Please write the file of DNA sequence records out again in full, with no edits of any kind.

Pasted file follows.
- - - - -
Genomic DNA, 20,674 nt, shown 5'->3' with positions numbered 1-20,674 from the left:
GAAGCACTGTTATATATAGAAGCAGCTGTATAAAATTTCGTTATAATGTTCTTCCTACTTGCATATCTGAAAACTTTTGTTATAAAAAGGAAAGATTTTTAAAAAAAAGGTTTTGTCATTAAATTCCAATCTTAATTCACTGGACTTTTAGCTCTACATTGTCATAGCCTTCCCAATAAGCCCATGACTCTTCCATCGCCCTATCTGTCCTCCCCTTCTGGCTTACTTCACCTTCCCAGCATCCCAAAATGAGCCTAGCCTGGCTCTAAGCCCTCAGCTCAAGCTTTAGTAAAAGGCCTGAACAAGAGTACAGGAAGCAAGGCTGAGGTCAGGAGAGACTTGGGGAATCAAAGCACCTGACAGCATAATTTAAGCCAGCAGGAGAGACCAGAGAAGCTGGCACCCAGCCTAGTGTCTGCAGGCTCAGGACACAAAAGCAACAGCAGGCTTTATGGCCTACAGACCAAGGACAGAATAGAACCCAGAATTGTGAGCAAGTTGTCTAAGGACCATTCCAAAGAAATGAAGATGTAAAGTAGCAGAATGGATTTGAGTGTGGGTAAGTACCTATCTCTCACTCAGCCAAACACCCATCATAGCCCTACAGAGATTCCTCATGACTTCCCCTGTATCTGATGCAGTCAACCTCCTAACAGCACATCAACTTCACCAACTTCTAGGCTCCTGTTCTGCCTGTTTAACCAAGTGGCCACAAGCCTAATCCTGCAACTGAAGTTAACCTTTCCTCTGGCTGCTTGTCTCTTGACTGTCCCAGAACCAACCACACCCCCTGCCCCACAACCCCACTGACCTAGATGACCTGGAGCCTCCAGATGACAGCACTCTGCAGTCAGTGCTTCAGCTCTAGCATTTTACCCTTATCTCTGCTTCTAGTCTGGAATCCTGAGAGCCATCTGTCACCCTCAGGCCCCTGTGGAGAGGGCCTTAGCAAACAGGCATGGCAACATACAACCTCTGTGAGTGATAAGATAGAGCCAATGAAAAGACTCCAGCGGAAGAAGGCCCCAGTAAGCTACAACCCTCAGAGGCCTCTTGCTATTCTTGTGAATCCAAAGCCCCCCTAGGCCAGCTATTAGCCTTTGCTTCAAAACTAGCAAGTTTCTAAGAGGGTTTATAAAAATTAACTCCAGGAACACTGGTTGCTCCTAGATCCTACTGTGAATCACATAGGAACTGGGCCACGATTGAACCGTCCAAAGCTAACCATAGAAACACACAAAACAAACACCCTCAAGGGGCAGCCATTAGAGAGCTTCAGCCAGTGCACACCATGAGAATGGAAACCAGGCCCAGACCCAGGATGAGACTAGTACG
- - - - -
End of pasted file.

Genomic DNA, 20,674 nt, shown 5'->3' with positions numbered 1-20,674 from the left:
GAAGCACTGTTATATATAGAAGCAGCTGTATAAAATTTCGTTATAATGTTCTTCCTACTTGCATATCTGAAAACTTTTGTTATAAAAAGGAAAGATTTTTAAAAAAAAGGTTTTGTCATTAAATTCCAATCTTAATTCACTGGACTTTTAGCTCTACATTGTCATAGCCTTCCCAATAAGCCCATGACTCTTCCATCGCCCTATCTGTCCTCCCCTTCTGGCTTACTTCACCTTCCCAGCATCCCAAAATGAGCCTAGCCTGGCTCTAAGCCCTCAGCTCAAGCTTTAGTAAAAGGCCTGAACAAGAGTACAGGAAGCAAGGCTGAGGTCAGGAGAGACTTGGGGAATCAAAGCACCTGACAGCATAATTTAAGCCAGCAGGAGAGACCAGAGAAGCTGGCACCCAGCCTAGTGTCTGCAGGCTCAGGACACAAAAGCAACAGCAGGCTTTATGGCCTACAGACCAAGGACAGAATAGAACCCAGAATTGTGAGCAAGTTGTCTAAGGACCATTCCAAAGAAATGAAGATGTAAAGTAGCAGAATGGATTTGAGTGTGGGTAAGTACCTATCTCTCACTCAGCCAAACACCCATCATAGCCCTACAGAGATTCCTCATGACTTCCCCTGTATCTGATGCAGTCAACCTCCTAACAGCACATCAACTTCACCAACTTCTAGGCTCCTGTTCTGCCTGTTTAACCAAGTGGCCACAAGCCTAATCCTGCAACTGAAGTTAACCTTTCCTCTGGCTGCTTGTCTCTTGACTGTCCCAGAACCAACCACACCCCCTGCCCCACAACCCCACTGACCTAGATGACCTGGAGCCTCCAGATGACAGCACTCTGCAGTCAGTGCTTCAGCTCTAGCATTTTACCCTTATCTCTGCTTCTAGTCTGGAATCCTGAGAGCCATCTGTCACCCTCAGGCCCCTGTGGAGAGGGCCTTAGCAAACAGGCATGGCAACATACAACCTCTGTGAGTGATAAGATAGAGCCAATGAAAAGACTCCAGCGGAAGAAGGCCCCAGTAAGCTACAACCCTCAGAGGCCTCTTGCTATTCTTGTGAATCCAAAGCCCCCCTAGGCCAGCTATTAGCCTTTGCTTCAAAACTAGCAAGTTTCTAAGAGGGTTTATAAAAATTAACTCCAGGAACACTGGTTGCTCCTAGATCCTACTGTGAATCACATAGGAACTGGGCCACGATTGAACCGTCCAAAGCTAACCATAGAAACACACAAAACAAACACCCTCAAGGGGCAGCCATTAGAGAGCTTCAGCCAGTGCACACCATGAGAATGGAAACCAGGCCCAGACCCAGGATGAGACTAGTACG